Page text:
All For Nothing is a hugely powerful read, told in a masterly way.  The prose acknowledging the impossibility of explaining the horror of the Nazis and therefore leaving the space for the reader to fill it in themselves. There is humour, dread, fear, and a tiny amount of redemption. The most complex - and in the final moment most enigmatic - character being Drygalski, the low-level Nazi bureaucrat and busy body, with a Hitler moustache and jack boots. There is much to think on within the pages of this book.  I cannot recommend it more, though it is hardly an optimistic read. 

9/10

Link to post
Share on other sites

'Adam the Gardener', a Sunday Express publication from way back. Cost 5 shillings and read and used every year!

'Wayfinding', by Michael Bond a freelance science writer. The art and science of how we find and lose our way. Fascinating.

'To the Edge of the World', Christian Wolmar. The story of the Trans Siberian railway. Just started reading today.

  • Like 1
Link to post
Share on other sites
10 hours ago, quilp said:

'The Man Who Was Thursday.' G.K. Chesterton. Haven't finished it and it wouldn't do to write a long and subjective resumé except to say I'd recommend it as a light and airy read...

https://www.gutenberg.org/files/1695/1695-h/1695-h.htm

ETA: Link to a free edition...

I remember enjoying it when I was on the dole, and it was one of those £1 editions of out of copyright classics they printed before the internet. 

  • Thanks 1
Link to post
Share on other sites

Walpole Avenue charity shop so long ago I can't remember but when I was cleaning out a chest of drawers last month, there it was. Don't even remember buying it but recall I was intrigued by the cover. And a quick search reveals there are so many different covers and even a couple of films based on it. It almost went in the box of stuff I'm taking to the same shop when it reopens. Obviously, the "light and airy read" description was a bit of a joke, as you'll probably know...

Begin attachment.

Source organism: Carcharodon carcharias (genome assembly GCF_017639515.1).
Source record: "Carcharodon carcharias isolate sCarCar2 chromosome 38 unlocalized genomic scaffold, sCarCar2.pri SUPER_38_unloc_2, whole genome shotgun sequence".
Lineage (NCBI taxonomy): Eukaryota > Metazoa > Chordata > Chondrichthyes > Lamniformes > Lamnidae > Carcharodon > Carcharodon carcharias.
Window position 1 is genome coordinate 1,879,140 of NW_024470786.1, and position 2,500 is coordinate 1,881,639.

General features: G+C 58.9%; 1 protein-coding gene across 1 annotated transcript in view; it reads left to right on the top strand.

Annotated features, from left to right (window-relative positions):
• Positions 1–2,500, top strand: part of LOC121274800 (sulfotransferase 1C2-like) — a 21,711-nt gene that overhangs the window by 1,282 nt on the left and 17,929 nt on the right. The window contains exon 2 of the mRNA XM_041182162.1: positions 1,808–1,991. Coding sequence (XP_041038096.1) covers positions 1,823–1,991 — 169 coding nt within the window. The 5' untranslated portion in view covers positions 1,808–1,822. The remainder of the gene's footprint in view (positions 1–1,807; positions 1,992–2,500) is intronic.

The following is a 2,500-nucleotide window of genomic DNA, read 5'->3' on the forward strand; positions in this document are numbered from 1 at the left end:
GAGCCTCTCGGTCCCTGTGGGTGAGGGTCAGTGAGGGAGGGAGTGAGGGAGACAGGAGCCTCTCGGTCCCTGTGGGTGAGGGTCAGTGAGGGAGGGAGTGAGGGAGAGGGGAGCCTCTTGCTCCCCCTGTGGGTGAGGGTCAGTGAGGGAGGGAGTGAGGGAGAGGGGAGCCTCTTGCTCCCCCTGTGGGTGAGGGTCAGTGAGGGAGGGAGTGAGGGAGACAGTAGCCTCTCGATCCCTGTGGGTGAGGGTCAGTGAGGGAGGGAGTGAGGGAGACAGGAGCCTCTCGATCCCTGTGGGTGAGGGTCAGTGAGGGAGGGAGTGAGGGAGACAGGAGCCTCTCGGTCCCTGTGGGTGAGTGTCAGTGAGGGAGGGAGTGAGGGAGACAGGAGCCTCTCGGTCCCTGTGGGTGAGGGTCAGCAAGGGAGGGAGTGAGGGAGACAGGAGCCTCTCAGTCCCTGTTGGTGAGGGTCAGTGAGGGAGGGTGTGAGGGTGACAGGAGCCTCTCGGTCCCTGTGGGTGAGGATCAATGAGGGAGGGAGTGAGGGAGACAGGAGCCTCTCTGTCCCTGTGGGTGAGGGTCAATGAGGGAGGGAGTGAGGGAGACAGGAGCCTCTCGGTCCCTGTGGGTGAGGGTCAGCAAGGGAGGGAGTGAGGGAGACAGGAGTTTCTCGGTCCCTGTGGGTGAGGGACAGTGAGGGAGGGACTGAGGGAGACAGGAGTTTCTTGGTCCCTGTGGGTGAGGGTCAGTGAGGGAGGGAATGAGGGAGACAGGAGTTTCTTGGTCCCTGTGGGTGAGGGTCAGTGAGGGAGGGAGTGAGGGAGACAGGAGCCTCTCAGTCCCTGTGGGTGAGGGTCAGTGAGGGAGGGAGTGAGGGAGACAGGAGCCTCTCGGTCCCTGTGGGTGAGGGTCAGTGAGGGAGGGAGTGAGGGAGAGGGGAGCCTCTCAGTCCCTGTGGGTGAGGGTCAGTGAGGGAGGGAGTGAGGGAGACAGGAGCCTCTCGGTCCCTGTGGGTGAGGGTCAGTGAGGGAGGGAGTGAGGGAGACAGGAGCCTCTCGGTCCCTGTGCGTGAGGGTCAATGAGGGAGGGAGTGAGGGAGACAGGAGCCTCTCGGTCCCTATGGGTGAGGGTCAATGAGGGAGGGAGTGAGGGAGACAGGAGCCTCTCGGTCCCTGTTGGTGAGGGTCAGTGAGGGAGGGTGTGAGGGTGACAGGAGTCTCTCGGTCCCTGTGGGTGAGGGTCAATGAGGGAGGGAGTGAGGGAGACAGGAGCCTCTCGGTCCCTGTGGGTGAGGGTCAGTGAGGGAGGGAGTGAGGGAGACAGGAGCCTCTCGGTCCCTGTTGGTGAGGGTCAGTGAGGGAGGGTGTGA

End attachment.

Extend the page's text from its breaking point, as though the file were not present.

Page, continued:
The wiki page covering the book is quite extensive, more facts about the author's disposition at writing and how popular its influence has been since its publication. Didn't know any of it...

https://en.m.wikipedia.org/wiki/The_Man_Who_Was_Thursday

 

51rl0EBPEoL.jpg

Edited by quilp
The wow factor.
  • Like 1
Link to post
Share on other sites

Join the conversation

You can post now and register later. If you have an account, sign in now to post with your account.

Guest
Reply to this topic...

×   Pasted as rich text.   Paste as plain text instead

  Only 75 emoji are allowed.

×   Your link has been automatically embedded.   Display as a link instead

×   Your previous content has been restored.   Clear editor

×   You cannot paste images directly. Upload or insert images from URL.

Loading...
  • Recently Browsing   0 members

    No registered users viewing this page.

×
×
  • Create New...